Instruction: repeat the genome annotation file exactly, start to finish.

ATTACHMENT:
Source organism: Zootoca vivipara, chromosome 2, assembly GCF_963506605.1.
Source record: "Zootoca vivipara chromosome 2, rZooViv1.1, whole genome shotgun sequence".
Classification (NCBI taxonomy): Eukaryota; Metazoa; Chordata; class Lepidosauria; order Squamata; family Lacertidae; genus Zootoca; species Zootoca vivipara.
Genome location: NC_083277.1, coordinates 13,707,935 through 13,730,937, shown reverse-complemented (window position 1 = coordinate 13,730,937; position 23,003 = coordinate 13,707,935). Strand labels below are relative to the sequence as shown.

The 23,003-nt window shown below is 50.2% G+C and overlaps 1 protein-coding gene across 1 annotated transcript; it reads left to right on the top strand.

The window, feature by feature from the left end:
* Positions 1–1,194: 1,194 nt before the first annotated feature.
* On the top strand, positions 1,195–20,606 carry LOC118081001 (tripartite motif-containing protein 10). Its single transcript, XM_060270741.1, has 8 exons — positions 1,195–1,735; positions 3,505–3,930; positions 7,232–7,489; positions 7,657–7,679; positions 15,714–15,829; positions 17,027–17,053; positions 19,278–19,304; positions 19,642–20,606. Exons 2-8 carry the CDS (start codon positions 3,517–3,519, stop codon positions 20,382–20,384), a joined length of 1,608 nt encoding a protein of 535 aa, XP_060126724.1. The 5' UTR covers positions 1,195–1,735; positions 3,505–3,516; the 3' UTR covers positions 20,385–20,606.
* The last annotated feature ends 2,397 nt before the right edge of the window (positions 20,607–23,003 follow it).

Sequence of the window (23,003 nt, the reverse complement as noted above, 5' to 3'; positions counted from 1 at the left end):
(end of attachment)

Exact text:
Source organism: Zootoca vivipara, chromosome 2, assembly GCF_963506605.1.
Source record: "Zootoca vivipara chromosome 2, rZooViv1.1, whole genome shotgun sequence".
Classification (NCBI taxonomy): Eukaryota; Metazoa; Chordata; class Lepidosauria; order Squamata; family Lacertidae; genus Zootoca; species Zootoca vivipara.
Genome location: NC_083277.1, coordinates 13,707,935 through 13,730,937, shown reverse-complemented (window position 1 = coordinate 13,730,937; position 23,003 = coordinate 13,707,935). Strand labels below are relative to the sequence as shown.

The 23,003-nt window shown below is 50.2% G+C and overlaps 1 protein-coding gene across 1 annotated transcript; it reads left to right on the top strand.

The window, feature by feature from the left end:
* Positions 1–1,194: 1,194 nt before the first annotated feature.
* On the top strand, positions 1,195–20,606 carry LOC118081001 (tripartite motif-containing protein 10). Its single transcript, XM_060270741.1, has 8 exons — positions 1,195–1,735; positions 3,505–3,930; positions 7,232–7,489; positions 7,657–7,679; positions 15,714–15,829; positions 17,027–17,053; positions 19,278–19,304; positions 19,642–20,606. Exons 2-8 carry the CDS (start codon positions 3,517–3,519, stop codon positions 20,382–20,384), a joined length of 1,608 nt encoding a protein of 535 aa, XP_060126724.1. The 5' UTR covers positions 1,195–1,735; positions 3,505–3,516; the 3' UTR covers positions 20,385–20,606.
* The last annotated feature ends 2,397 nt before the right edge of the window (positions 20,607–23,003 follow it).

Sequence of the window (23,003 nt, the reverse complement as noted above, 5' to 3'; positions counted from 1 at the left end):